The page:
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Re: Switching keys around

On Sun, Mar 18, 2001 at 10:13:02AM -0800, Heather wrote:
> > On Sat, 17 Mar 2001, Joanne Hunter wrote:
> > > 2) How can I do the same under the Linux console? (Is it possible?)
> > 
> > Yes, it's possible. I don't know how, though, and think it involves
> > editing the keymap files and loading them. Read the documentation on the
> > `console-tools' (or `kbd', if you have that installed instead) packages,
> > they /may/ help.
> > 
> >         Daniel
> There is a directory where alternative keymaps are kept (for example, Dvorak).
> You can copy the one for qwerty and add your own things, or change them.  Of
> course the normal keymaps are .gz so you need to ungzip them first ... but 
> after that they are plaintext and it made good sense to me, at least.  Plus,
> in my experience, the new one wouldn't work until I gzipped it again.

 You have to gzip again because /etc/init.d/keymaps-lct.sh specifies the .gz
extension, instead of just giving the base name, and letting loadkeys add
the .gz if there isn't an un-gzipped one.

 I spend enough time on the console that I've spent some time figuring out
the programs in console-tools, so I'll pass along what I've figured out:
 There's two ways go about making changes to the console keymap.  One way is
to edit /etc/console-tools/default.kmap.  This has the disadvantage of not
recording what you changed, and requiring more hacking if an upgrade to
console-tools-data has a new keymap (this hasn't happened happened to me
since I've been running debian, though...).  To swap any keys, use showkey
to find out their numbers, then edit default.kmap and swap the numbers in
the "keycode" lines.  e.g. to swap the "6" and "7" keys that are above the
alphabetic keys, find the lines:

keycode   7 = six              asciicircum     
	control	keycode   7 = Control_asciicircum
	alt	keycode   7 = Meta_six        
	shift	alt	keycode   7 = Meta_asciicircum
keycode   8 = seven            ampersand        braceleft        Control_underscore
	alt	keycode   8 = Meta_seven      
	shift	alt	keycode   8 = Meta_ampersand  
	control	alt	keycode   8 = Meta_Control_underscore

and change them to:

keycode   7 = seven            ampersand        braceleft        Control_underscore
	alt	keycode   7 = Meta_seven      
	shift	alt	keycode   7 = Meta_ampersand  
	control	alt	keycode   7 = Meta_Control_underscore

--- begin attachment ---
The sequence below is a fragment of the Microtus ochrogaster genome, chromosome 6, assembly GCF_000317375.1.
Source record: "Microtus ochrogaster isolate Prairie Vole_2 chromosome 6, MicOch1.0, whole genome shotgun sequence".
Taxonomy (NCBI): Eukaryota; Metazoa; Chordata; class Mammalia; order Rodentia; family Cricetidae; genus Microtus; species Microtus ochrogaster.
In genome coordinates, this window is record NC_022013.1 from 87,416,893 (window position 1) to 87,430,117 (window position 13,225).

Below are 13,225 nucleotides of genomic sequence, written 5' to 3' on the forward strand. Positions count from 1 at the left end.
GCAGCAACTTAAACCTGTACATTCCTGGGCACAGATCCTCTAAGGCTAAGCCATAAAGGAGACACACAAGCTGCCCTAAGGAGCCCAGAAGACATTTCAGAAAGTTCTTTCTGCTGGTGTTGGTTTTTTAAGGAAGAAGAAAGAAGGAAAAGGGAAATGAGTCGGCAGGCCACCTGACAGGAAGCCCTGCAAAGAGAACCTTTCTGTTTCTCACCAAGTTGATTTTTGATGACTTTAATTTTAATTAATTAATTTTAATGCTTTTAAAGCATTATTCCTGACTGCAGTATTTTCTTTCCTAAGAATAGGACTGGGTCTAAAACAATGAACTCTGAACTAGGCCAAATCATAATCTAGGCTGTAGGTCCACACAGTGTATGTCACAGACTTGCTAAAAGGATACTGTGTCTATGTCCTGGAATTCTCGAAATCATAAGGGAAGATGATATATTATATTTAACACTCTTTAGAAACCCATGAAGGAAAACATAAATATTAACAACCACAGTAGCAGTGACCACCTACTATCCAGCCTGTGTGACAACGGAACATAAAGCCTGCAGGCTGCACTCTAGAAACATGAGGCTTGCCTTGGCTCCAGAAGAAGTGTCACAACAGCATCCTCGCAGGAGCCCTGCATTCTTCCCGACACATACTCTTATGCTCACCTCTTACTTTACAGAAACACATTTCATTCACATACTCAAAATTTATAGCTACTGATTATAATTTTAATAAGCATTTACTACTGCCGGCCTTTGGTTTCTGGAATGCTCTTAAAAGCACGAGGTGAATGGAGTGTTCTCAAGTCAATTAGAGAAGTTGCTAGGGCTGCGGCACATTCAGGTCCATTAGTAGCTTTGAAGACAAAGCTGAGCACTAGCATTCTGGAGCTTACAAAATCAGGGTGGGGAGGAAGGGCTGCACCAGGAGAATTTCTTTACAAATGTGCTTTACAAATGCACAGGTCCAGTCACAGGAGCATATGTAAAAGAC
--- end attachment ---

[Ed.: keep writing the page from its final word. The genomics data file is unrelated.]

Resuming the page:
keycode   8 = six              asciicircum     
	control	keycode   8 = Control_asciicircum
	alt	keycode   8 = Meta_six        
	shift	alt	keycode   8 = Meta_asciicircum

 There will only be a single line for simpler keys like "Insert", and "Alt".

 Instead of changing /etc/console-tools/default.kmap, you can override parts
of it.  One of the directories loadkeys searches by default is
/usr/local/share/keymaps, so that's a good place to put stuff.  I have two
files there:

keycode 58 = Control
keycode 29 = Control
keycode 97 = Control
keycode 125 = Alt
keycode 126 = Alt
keycode 127 = Alt

(this is on an x86 desktop machine).

 Then, change /etc/init.d/keymaps-lct.sh to load a base keymap ("us" in my
case) , and the "patch" files you want.  Mine (with cruft removed) is:

case "$1" in
    start | restart | force-reload | reload)
        /bin/loadkeys us ctrl_nocaps windowskeys
        echo "Usage: $0 {start|stop|restart|reload|force-reload}"
        exit 1

 the .kmap extension is added by default, and gzipped files are handled
automatically, by loadkeys.

 (BTW, ctrl_nocaps makes caps lock be control.  This makes a standard PC
keyboard have control in the Right place, which is where the wrong-headed PC
kbd designers usually place the much-less-useful caps-lock key.  I named it
after the Xkbd option that does that for XF86, IIRC.  windowskeys assigns
all three of the suckers to be Alt.)

 On my old computers without windoze keys, I make the right alt key be alt
instead of altgr, so I can hold it with my thumb while I use the arrow keys
to switch consoles.  This lets me switch consoles with one hand.  If you
are a boring english-speaker like me, you probably won't ever use altgr for

 Hope this helps.

#define X(x,y) x##y
Peter Cordes ;  e-mail: X(peter@llama.nslug. , ns.ca)

"The gods confound the man who first found out how to distinguish the hours!
 Confound him, too, who in this place set up a sundial, to cut and hack
 my day so wretchedly into small pieces!" -- Plautus, 200 BCE

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